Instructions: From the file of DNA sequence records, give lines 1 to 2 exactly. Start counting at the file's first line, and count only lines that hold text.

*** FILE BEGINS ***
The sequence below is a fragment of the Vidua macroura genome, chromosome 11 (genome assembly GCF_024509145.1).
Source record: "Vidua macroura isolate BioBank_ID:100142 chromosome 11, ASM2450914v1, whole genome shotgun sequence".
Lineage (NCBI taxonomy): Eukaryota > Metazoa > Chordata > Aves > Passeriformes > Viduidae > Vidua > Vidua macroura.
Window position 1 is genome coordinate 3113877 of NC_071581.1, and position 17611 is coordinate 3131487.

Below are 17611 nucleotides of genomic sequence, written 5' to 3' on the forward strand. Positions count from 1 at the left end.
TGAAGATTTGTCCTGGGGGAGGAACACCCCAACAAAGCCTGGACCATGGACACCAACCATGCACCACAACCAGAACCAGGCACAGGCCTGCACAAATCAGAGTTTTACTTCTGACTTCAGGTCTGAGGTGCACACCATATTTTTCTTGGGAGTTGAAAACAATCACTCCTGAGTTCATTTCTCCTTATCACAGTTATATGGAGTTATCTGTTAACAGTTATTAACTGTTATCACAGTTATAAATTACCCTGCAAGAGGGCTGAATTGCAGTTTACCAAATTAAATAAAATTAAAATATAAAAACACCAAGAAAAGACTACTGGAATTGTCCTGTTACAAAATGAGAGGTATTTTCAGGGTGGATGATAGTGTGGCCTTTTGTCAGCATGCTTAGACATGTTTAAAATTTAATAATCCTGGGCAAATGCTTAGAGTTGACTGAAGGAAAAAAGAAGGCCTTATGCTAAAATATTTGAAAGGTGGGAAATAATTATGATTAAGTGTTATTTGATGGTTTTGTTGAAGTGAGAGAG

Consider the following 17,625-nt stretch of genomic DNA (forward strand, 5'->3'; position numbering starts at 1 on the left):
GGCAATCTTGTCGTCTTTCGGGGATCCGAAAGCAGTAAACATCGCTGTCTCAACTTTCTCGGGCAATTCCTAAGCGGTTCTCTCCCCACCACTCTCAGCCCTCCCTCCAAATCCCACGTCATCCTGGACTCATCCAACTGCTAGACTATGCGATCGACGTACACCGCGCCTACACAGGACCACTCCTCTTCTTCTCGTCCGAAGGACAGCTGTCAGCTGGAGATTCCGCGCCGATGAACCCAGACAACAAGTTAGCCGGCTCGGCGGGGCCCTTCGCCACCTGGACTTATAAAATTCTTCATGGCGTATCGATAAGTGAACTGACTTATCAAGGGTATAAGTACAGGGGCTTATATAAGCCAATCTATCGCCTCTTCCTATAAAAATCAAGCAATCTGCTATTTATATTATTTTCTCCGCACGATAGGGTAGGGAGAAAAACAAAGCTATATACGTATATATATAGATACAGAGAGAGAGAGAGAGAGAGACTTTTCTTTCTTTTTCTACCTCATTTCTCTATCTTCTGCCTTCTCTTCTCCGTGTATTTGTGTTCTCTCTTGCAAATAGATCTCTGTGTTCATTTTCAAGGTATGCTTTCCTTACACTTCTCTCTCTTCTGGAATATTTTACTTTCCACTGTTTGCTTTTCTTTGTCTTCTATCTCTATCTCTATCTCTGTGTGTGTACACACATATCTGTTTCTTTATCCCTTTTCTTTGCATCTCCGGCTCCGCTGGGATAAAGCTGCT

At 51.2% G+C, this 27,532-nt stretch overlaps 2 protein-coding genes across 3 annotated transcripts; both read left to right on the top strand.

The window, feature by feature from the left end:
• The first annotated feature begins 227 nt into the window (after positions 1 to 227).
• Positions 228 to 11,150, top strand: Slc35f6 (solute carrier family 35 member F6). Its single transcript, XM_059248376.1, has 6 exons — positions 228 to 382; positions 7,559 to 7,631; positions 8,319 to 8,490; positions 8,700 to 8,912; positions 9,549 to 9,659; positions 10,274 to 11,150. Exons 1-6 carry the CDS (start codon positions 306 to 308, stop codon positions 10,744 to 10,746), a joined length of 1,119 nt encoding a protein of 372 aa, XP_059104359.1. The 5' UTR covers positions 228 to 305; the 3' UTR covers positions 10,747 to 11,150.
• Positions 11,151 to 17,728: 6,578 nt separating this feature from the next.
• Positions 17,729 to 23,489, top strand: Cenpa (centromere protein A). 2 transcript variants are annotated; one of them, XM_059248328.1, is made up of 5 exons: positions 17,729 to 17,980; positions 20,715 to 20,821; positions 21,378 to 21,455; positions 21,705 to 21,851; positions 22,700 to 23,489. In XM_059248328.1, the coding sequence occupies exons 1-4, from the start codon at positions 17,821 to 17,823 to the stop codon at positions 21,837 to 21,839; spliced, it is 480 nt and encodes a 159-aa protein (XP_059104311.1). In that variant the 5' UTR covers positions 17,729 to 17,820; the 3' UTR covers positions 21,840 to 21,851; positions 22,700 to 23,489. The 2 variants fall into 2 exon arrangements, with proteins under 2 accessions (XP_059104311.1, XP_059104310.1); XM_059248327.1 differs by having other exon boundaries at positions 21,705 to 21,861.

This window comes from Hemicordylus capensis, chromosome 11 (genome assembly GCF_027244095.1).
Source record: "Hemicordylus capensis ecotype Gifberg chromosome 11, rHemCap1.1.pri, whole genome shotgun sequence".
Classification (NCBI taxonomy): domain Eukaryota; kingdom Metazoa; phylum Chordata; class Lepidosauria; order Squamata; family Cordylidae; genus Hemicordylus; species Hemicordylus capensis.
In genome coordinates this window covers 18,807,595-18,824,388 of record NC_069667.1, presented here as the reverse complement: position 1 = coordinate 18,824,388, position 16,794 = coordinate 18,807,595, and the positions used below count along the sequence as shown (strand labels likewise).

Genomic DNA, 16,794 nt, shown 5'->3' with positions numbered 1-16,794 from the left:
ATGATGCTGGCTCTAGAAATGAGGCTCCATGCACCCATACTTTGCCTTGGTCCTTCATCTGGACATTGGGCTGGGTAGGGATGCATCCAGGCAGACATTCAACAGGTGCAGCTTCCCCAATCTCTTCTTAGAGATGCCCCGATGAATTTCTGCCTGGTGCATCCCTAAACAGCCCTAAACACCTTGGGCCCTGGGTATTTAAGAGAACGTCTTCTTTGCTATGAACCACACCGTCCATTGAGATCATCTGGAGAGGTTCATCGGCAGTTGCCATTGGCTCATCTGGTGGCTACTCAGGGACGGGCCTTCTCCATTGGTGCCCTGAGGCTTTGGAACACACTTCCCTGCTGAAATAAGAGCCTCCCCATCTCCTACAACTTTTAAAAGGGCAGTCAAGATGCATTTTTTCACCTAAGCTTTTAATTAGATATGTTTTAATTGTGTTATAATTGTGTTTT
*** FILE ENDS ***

The sequence below is a fragment of the Vidua macroura genome, chromosome 11 (genome assembly GCF_024509145.1).
Source record: "Vidua macroura isolate BioBank_ID:100142 chromosome 11, ASM2450914v1, whole genome shotgun sequence".